Russia is fast rising to the top of world music piracy charts with a counterfeit boom that could hit foreign investment and damage Moscow’s efforts to join the World Trade Organization, a leading watchdog said on Thursday.
The issue of intellectual property rights, an increasingly important component of U.S. trade policy, is a major obstacle to WTO accession for both Russia and neighboring Ukraine, where bootleg computer programs, music CDs and movie DVDs are rife.
In Russia alone the local pirated music market grew to $311 million last year, well above a legal music market of $257 million.
“Russia is becoming the world’s biggest exporter of pirated produce,” Igor Pozhitkov, regional head of the International Federation of Phonographic Industries (IFPI), told a news conference. Russia is currently the world’s second biggest producer of pirated music, behind China. Russian pirated CDs were confiscated in 24 countries last year.
David Munns, vice chairman of EMI Recorded Music Worldwide, said legal loopholes, inefficient legislation and poor enforcement kept record firms from getting any return on their investment in Russia.
“Outside Moscow and St Petersburg, there is no legitimate market at all,” Munns told the same news conference in Moscow, held after several days of industry talks with officials.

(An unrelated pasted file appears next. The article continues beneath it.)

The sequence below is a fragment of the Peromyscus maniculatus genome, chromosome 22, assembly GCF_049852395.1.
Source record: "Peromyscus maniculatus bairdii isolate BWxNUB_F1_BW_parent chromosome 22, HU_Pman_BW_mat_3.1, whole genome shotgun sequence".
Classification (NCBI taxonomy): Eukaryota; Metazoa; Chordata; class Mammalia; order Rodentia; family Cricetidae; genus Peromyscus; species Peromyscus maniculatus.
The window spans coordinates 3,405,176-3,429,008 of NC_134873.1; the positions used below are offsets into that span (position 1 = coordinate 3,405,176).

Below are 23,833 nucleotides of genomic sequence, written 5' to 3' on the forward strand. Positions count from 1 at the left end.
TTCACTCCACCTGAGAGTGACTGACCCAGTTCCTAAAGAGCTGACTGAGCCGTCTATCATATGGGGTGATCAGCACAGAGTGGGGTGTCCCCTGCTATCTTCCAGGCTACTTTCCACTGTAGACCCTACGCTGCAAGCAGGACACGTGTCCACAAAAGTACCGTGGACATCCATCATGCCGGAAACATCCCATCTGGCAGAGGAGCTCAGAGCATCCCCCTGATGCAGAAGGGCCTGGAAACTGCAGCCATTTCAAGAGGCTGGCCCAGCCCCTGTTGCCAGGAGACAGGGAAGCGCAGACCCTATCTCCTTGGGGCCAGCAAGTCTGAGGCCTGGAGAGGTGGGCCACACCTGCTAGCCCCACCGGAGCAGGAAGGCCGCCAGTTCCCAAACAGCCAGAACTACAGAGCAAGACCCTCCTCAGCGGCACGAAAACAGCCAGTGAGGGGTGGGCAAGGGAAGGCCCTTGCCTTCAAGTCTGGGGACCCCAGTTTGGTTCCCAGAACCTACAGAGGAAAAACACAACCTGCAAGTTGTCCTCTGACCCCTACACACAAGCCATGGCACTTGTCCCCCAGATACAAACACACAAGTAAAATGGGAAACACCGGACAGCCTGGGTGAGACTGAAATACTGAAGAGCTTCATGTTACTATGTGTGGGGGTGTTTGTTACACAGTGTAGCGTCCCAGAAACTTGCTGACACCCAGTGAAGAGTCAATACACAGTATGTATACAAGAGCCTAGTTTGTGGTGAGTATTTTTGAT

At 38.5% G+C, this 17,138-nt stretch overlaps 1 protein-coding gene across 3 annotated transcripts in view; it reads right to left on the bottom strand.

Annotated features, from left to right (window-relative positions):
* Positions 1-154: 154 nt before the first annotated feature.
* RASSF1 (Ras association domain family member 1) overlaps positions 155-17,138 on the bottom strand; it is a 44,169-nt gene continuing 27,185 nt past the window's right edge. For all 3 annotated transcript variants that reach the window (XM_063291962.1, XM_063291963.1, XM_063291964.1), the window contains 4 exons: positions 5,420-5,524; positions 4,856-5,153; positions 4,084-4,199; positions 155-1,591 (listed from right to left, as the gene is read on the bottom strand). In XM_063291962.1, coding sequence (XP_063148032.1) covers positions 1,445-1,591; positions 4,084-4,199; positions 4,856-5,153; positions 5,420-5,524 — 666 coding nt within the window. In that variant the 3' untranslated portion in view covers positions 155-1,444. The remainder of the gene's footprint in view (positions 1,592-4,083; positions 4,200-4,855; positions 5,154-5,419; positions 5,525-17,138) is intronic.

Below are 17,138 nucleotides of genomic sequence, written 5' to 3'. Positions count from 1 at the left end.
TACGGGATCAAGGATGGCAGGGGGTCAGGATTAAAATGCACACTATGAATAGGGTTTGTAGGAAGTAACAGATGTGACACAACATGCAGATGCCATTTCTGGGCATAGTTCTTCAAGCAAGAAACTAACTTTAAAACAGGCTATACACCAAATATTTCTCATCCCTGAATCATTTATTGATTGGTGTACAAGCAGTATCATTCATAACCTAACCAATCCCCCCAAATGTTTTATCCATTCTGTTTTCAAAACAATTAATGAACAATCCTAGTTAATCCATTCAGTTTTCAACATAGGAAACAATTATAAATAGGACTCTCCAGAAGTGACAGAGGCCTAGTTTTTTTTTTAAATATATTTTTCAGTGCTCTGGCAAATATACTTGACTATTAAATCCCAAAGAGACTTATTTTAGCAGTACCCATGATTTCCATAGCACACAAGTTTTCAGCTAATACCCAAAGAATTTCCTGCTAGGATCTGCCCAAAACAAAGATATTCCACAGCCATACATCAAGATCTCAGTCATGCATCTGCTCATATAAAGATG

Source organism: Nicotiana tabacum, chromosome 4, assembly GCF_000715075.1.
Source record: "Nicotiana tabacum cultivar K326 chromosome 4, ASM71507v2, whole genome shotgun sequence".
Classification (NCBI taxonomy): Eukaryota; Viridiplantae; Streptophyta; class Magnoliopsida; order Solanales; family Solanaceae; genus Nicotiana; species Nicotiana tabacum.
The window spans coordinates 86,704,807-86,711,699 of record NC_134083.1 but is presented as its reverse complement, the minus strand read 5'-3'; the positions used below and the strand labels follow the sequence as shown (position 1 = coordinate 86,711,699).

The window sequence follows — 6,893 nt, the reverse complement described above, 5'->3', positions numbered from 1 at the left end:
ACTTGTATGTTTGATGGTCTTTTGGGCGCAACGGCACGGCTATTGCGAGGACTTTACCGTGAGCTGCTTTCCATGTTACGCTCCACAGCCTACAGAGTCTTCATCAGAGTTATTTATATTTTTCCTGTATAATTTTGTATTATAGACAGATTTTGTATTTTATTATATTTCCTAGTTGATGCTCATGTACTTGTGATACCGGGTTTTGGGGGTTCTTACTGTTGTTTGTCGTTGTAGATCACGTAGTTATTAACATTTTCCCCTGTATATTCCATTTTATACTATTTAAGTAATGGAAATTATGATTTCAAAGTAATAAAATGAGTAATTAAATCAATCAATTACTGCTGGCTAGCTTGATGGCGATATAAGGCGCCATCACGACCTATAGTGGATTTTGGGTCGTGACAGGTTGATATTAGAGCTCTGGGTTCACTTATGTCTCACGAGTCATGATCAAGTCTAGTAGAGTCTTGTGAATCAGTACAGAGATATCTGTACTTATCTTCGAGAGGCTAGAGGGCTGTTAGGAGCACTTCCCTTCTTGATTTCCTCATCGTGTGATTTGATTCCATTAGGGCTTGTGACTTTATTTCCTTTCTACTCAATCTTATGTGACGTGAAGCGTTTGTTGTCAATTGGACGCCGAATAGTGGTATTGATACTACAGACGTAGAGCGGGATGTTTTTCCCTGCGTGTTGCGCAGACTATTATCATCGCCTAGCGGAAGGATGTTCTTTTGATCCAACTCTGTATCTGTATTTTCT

“Sadly, we are not able to invest in Russia because of the disastrous situation in the marketplace. The position here is really intolerable.”
PRICEY FOR RUSSIANS
In a country where the average wage is still just $140 and roughly a quarter of households live below the poverty line, officials have little hope of selling copyright CDs which cost around $15. A pirated CD costs around $4.
But Jay Berman, global chairman of copyright watchdog IFPI, said he hoped Moscow would start clamping down on dozens of plants producing illegal CDs across Russia.
“I shall be back here in September and I expect to see an improvement,” he said. “We’ve been promised action now.”
Prime Minister Mikhail Kasyanov has ordered the creation of a special commission to defend intellectual property rights. The commission is to present a plan to fight piracy by September.
“When we see some sign of the government doing something about it we shall start investing here,” EMI’s Munns said.